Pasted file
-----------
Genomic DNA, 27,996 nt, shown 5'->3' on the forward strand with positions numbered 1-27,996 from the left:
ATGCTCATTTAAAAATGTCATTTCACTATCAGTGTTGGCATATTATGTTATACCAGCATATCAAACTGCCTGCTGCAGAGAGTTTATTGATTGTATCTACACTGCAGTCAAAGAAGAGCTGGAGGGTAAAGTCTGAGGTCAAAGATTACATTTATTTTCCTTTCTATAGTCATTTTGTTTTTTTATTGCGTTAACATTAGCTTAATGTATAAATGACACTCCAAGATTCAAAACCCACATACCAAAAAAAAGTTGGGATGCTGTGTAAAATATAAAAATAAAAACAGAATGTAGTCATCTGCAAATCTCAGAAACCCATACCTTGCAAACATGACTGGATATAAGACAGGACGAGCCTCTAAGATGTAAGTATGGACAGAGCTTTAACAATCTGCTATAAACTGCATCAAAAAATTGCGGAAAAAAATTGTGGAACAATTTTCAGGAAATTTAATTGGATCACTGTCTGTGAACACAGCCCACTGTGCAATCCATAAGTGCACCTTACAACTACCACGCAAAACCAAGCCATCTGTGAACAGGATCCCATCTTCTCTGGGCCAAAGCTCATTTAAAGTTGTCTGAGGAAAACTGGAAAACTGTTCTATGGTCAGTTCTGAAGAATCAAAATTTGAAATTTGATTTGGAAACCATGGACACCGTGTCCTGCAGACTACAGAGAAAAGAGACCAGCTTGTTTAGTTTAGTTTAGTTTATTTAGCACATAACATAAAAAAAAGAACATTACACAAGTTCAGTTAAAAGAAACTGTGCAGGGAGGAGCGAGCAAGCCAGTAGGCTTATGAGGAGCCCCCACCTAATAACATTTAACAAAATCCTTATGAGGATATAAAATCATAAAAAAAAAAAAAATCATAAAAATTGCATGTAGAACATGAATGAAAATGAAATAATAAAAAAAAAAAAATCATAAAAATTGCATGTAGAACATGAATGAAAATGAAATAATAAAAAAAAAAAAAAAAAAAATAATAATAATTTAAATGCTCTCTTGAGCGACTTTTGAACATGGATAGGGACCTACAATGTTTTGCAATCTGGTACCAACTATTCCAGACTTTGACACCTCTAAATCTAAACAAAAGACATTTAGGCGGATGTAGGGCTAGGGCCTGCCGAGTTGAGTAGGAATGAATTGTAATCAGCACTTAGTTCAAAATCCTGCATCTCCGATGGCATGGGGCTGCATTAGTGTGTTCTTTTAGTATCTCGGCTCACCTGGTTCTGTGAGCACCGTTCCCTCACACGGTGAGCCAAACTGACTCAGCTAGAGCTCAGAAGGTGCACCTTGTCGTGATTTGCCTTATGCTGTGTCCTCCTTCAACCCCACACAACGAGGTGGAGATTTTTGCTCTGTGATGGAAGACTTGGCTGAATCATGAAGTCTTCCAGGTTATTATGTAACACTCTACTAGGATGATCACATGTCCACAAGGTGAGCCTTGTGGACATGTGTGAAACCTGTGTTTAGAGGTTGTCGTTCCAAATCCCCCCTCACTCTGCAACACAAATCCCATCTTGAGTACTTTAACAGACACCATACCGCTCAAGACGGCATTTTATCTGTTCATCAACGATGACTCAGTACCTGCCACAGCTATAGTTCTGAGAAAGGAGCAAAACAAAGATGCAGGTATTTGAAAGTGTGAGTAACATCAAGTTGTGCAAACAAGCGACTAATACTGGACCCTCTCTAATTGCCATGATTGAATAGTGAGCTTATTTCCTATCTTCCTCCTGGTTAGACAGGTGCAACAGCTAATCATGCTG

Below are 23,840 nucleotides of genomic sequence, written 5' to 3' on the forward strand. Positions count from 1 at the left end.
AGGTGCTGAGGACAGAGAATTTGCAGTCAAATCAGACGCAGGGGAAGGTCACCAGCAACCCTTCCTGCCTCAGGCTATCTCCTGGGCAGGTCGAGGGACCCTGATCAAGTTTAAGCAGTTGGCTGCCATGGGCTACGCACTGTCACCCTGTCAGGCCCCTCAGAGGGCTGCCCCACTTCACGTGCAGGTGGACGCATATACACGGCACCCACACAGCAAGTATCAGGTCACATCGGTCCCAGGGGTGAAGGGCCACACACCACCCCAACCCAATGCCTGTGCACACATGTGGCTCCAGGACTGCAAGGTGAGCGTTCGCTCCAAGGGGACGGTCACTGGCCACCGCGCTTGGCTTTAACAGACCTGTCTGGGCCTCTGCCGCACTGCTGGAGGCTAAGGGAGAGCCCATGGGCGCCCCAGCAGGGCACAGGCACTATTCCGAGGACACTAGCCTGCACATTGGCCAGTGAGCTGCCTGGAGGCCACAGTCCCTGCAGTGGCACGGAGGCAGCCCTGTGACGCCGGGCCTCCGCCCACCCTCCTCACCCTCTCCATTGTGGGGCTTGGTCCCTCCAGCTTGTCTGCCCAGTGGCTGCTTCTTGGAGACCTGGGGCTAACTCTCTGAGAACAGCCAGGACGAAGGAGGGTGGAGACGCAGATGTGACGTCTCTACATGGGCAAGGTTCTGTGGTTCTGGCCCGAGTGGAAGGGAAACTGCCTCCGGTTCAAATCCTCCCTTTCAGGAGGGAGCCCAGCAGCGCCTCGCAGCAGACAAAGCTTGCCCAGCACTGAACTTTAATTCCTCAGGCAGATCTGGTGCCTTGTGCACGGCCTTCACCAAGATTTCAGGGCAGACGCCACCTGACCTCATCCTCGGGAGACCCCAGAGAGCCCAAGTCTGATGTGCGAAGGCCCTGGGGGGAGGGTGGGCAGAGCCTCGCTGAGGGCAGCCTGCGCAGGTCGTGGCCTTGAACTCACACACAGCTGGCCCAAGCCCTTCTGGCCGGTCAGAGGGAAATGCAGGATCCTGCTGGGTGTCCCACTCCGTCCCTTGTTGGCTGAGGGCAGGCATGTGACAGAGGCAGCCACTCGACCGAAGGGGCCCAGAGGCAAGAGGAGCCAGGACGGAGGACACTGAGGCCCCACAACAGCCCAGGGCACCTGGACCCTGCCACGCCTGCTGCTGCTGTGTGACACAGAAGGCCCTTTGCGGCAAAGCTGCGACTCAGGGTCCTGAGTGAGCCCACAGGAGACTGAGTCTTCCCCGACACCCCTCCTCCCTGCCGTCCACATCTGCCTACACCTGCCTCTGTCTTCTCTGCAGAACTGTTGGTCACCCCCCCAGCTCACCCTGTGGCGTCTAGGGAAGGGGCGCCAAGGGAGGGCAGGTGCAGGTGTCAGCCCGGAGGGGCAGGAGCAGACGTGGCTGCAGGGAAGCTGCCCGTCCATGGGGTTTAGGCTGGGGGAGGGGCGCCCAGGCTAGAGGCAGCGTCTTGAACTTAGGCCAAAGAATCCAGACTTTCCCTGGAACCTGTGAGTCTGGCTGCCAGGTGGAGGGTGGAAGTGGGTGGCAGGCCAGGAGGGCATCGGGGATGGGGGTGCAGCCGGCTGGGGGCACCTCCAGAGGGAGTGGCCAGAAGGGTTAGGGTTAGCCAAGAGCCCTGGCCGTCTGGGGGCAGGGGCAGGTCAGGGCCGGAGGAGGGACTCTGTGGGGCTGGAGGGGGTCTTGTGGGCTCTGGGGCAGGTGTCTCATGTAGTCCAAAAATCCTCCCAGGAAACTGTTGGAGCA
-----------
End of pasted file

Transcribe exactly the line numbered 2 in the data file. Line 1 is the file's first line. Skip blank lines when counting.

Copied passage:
ATGCTCATTTAAAAATGTCATTTCACTATCAGTGTTGGCATATTATGTTATACCAGCATATCAAACTGCCTGCTGCAGAGAGTTTATTGATTGTATCTACACTGCAGTCAAAGAAGAGCTGGAGGGTAAAGTCTGAGGTCAAAGATTACATTTATTTTCCTTTCTATAGTCATTTTGTTTTTTTATTGCGTTAACATTAGCTTAATGTATAAATGACACTCCAAGATTCAAAACCCACATACCAAAAAAAAGTTGGGATGCTGTGTAAAATATAAAAATAAAAACAGAATGTAGTCATCTGCAAATCTCAGAAACCCATACCTTGCAAACATGACTGGATATAAGACAGGACGAGCCTCTAAGATGTAAGTATGGACAGAGCTTTAACAATCTGCTATAAACTGCATCAAAAAATTGCGGAAAAAAATTGTGGAACAATTTTCAGGAAATTTAATTGGATCACTGTCTGTGAACACAGCCCACTGTGCAATCCATAAGTGCACCTTACAACTACCACGCAAAACCAAGCCATCTGTGAACAGGATCCCATCTTCTCTGGGCCAAAGCTCATTTAAAGTTGTCTGAGGAAAACTGGAAAACTGTTCTATGGTCAGTTCTGAAGAATCAAAATTTGAAATTTGATTTGGAAACCATGGACACCGTGTCCTGCAGACTACAGAGAAAAGAGACCAGCTTGTTTAGTTTAGTTTAGTTTATTTAGCACATAACATAAAAAAAAGAACATTACACAAGTTCAGTTAAAAGAAACTGTGCAGGGAGGAGCGAGCAAGCCAGTAGGCTTATGAGGAGCCCCCACCTAATAACATTTAACAAAATCCTTATGAGGATATAAAATCATAAAAAAAAAAAAAATCATAAAAATTGCATGTAGAACATGAATGAAAATGAAATAATAAAAAAAAAAAAATCATAAAAATTGCATGTAGAACATGAATGAAAATGAAATAATAAAAAAAAAAAAAAAAAAAATAATAATAATTTAAATGCTCTCTTGAGCGACTTTTGAACATGGATAGGGACCTACAATGTTTTGCAATCTGGTACCAACTATTCCAGACTTTGACACCTCTAAATCTAAACAAAAGACATTTAGGCGGATGTAGGGCTAGGGCCTGCCGAGTTGAGTAGGAATGAATTGTAATCAGCACTTAGTTCAAAATCCTGCATCTCCGATGGCATGGGGCTGCATTAGTGTGTTCTTTTAGTATCTCGGCTCACCTGGTTCTGTGAGCACCGTTCCCTCACACGGTGAGCCAAACTGACTCAGCTAGAGCTCAGAAGGTGCACCTTGTCGTGATTTGCCTTATGCTGTGTCCTCCTTCAACCCCACACAACGAGGTGGAGATTTTTGCTCTGTGATGGAAGACTTGGCTGAATCATGAAGTCTTCCAGGTTATTATGTAACACTCTACTAGGATGATCACATGTCCACAAGGTGAGCCTTGTGGACATGTGTGAAACCTGTGTTTAGAGGTTGTCGTTCCAAATCCCCCCTCACTCTGCAACACAAATCCCATCTTGAGTACTTTAACAGACACCATACCGCTCAAGACGGCATTTTATCTGTTCATCAACGATGACTCAGTACCTGCCACAGCTATAGTTCTGAGAAAGGAGCAAAACAAAGATGCAGGTATTTGAAAGTGTGAGTAACATCAAGTTGTGCAAACAAGCGACTAATACTGGACCCTCTCTAATTGCCATGATTGAATAGTGAGCTTATTTCCTATCTTCCTCCTGGTTAGACAGGTGCAACAGCTAATCATGCTG